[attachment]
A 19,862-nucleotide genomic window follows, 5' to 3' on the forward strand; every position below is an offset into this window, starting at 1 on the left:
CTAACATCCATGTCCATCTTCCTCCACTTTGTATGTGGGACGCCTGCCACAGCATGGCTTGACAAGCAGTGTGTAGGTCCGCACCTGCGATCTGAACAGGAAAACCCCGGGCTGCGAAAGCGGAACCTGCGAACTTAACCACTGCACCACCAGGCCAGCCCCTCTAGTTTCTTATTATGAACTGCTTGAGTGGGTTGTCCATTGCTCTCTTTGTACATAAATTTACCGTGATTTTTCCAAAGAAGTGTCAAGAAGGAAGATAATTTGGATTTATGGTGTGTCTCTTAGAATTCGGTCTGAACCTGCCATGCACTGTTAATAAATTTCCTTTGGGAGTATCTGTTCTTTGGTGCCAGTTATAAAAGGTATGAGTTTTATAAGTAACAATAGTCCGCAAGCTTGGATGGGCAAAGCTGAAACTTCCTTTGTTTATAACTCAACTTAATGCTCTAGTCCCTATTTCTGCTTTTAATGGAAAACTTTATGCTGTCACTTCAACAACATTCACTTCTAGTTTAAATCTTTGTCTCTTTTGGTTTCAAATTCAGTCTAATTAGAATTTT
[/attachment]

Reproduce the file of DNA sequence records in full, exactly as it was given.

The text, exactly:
A 19,862-nucleotide genomic window follows, 5' to 3' on the forward strand; every position below is an offset into this window, starting at 1 on the left:
CTAACATCCATGTCCATCTTCCTCCACTTTGTATGTGGGACGCCTGCCACAGCATGGCTTGACAAGCAGTGTGTAGGTCCGCACCTGCGATCTGAACAGGAAAACCCCGGGCTGCGAAAGCGGAACCTGCGAACTTAACCACTGCACCACCAGGCCAGCCCCTCTAGTTTCTTATTATGAACTGCTTGAGTGGGTTGTCCATTGCTCTCTTTGTACATAAATTTACCGTGATTTTTCCAAAGAAGTGTCAAGAAGGAAGATAATTTGGATTTATGGTGTGTCTCTTAGAATTCGGTCTGAACCTGCCATGCACTGTTAATAAATTTCCTTTGGGAGTATCTGTTCTTTGGTGCCAGTTATAAAAGGTATGAGTTTTATAAGTAACAATAGTCCGCAAGCTTGGATGGGCAAAGCTGAAACTTCCTTTGTTTATAACTCAACTTAATGCTCTAGTCCCTATTTCTGCTTTTAATGGAAAACTTTATGCTGTCACTTCAACAACATTCACTTCTAGTTTAAATCTTTGTCTCTTTTGGTTTCAAATTCAGTCTAATTAGAATTTT